THE distraught family of a Wigan boxer who died four years ago say his memory has been disrespected by a mound of earth being piled on his grave.
Ryan Cummings, who represented England as a boxer, was found hanged in 2008 and was buried at Westwood Cemetery, Ince.
His family visit his grave virtually every day but last week they were devastated to find a large pile of soil had been put on his grave to allow another burial to take place.
But bosses at Wigan Leisure and Culture Trust, which manages the borough’s cemeteries, say that this is standard practice and that everything was put back to the way it was found after the burial at an adjacent grave.
They said that they tried to contact the family of Mr Cummings to let them know about the plans but because they are not deed holders for the grave their contact details were not on file.
But the 34-year-old’s family say that this is no consolation and putting soil across another grave in the first place is not acceptable.
Ryan’s dad, Alan Cummings, said: “What has been done to Ryan’s grave shows a complete lack of respect for his memory.
“We can’t even begin to describe how we feel about this pile of rubble being dumped on the place that we go to remember our loved one.”
Louise Harrison, Ryan’s sister, said: “This has been completely traumatic for us and Ryan’s case is still on going with the police, so this has just added to our upset.
“We have spent a lot of money on making his grave look nice and we spend a lot of time there so all of this has caused us distress.”
On Wednesday evening a note was put on Ryan’s grave to say that part of it would need to be removed to allow another internment.
This meant that the earth removed when digging the adjacent grave would be temporarily put in a box on top of Ryan’s plot, but in order to safely lay the box the kerb stones put up by the popular dad’s family had to be taken out.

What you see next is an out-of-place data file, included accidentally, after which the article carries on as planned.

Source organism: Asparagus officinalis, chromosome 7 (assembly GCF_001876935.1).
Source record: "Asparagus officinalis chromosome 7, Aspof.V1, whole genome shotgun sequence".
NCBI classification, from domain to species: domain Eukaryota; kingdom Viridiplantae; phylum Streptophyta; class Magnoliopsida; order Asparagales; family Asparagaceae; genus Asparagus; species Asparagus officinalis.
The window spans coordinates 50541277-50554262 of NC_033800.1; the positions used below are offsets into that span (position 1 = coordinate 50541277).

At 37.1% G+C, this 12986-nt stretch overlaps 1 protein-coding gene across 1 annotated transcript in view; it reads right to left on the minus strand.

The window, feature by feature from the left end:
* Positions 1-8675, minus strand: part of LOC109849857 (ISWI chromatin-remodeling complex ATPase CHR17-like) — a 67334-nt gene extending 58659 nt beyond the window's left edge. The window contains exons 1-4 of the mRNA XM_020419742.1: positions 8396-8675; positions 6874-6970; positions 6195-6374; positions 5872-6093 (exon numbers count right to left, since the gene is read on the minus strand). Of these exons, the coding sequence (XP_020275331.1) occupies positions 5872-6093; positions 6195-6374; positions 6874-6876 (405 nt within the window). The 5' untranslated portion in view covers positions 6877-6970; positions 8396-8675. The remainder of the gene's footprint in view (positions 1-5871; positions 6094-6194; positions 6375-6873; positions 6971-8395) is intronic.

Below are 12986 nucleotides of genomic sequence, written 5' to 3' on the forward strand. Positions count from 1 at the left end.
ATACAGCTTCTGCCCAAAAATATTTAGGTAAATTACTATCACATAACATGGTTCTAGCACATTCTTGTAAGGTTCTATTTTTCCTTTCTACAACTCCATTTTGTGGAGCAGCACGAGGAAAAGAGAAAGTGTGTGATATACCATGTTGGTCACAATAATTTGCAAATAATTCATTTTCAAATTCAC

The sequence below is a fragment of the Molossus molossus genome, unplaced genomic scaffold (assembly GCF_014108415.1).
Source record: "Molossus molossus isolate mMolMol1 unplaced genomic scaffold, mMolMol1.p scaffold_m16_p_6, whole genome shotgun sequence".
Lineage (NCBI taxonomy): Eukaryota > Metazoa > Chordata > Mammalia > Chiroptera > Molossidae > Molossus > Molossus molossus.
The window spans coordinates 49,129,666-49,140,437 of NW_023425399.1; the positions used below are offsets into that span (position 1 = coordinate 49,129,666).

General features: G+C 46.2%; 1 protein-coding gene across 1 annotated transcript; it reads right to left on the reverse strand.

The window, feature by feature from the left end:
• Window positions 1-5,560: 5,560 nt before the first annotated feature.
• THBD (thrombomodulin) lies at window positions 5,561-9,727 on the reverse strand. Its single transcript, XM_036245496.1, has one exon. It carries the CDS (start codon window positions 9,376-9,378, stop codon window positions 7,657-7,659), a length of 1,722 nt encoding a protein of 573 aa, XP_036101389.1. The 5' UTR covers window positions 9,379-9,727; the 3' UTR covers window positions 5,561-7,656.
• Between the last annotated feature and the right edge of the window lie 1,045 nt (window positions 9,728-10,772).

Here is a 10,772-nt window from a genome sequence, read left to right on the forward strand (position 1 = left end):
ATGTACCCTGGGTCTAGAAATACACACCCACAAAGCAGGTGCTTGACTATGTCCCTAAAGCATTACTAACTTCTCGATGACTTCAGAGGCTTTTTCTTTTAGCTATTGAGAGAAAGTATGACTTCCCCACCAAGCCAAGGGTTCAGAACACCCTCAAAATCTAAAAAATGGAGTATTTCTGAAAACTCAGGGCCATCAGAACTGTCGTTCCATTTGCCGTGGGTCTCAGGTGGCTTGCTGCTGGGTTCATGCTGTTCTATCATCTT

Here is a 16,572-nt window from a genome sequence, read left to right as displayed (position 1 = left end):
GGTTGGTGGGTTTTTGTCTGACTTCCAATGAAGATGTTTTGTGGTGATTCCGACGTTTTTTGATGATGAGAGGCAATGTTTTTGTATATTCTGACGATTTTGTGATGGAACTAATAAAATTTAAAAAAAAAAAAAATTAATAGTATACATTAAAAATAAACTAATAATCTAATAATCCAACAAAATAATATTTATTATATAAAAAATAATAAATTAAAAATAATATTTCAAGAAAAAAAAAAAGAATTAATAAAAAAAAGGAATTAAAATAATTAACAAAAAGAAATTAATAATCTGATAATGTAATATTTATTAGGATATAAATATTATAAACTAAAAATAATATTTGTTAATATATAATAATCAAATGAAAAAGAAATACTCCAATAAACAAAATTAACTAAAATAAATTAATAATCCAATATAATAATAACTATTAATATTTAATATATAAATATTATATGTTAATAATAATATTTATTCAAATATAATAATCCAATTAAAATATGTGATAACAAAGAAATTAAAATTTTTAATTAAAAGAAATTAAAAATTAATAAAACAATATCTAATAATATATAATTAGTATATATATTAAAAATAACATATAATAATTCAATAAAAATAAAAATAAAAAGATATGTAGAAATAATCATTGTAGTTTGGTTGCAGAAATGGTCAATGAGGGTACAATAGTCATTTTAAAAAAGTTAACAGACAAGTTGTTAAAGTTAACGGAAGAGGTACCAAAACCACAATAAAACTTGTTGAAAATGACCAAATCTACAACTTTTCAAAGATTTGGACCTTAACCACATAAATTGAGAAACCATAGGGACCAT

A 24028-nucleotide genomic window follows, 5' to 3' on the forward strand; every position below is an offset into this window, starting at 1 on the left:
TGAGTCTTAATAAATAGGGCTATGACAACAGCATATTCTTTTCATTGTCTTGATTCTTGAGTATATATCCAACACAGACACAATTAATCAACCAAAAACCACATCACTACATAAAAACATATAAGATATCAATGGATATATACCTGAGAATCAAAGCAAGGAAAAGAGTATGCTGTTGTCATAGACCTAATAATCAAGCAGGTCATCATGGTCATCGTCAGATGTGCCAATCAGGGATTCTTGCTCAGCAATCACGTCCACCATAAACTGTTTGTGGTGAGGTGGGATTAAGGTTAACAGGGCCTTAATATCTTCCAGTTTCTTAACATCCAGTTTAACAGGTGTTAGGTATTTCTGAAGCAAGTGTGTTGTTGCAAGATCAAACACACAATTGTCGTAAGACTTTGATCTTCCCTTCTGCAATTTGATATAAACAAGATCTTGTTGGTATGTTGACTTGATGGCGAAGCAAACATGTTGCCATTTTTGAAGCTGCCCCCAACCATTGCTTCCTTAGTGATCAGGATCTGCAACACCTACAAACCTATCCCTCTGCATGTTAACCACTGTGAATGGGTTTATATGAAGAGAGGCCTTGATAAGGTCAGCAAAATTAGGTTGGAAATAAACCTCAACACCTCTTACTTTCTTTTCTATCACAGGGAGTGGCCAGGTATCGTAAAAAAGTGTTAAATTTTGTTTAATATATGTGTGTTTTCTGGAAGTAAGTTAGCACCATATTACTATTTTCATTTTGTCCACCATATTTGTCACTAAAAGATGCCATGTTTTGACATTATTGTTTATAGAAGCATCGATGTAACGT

This was to be put back as it was by Friday.
A spokesman for Wigan Leisure and Culture Trust said that it is standard practice to put the soil from a new grave into a soil box on an existing one.
In this case they said that the Trust went over and above its responsibilities by putting back the kerb stones it had removed and doing so within a very short space of time.
He added: “Requests to open graves for burials can be received with as little notice as two working days.
“Sometimes the process of excavating a grave affects neighbouring graves and memorials and they need to be removed to provide a safe working process for our grave diggers and for funerals to take place.
“On this occasion the number we had on file for the grave deed owner was unobtainable when it was rung.
“We posted a notice on the grave with the required information for the family to make contact.
“When no-one made contact we removed the kerbs on the grave to allow the neighbouring burial to take place safely.
“When a grave is dug a soil box is placed on the adjacent plot, this is standard procedure to contain the spoil and prevent damage to other memorials.
“Once the funeral has taken place the soil box is removed and the grave then returned to the condition before the adjacent funeral took place.”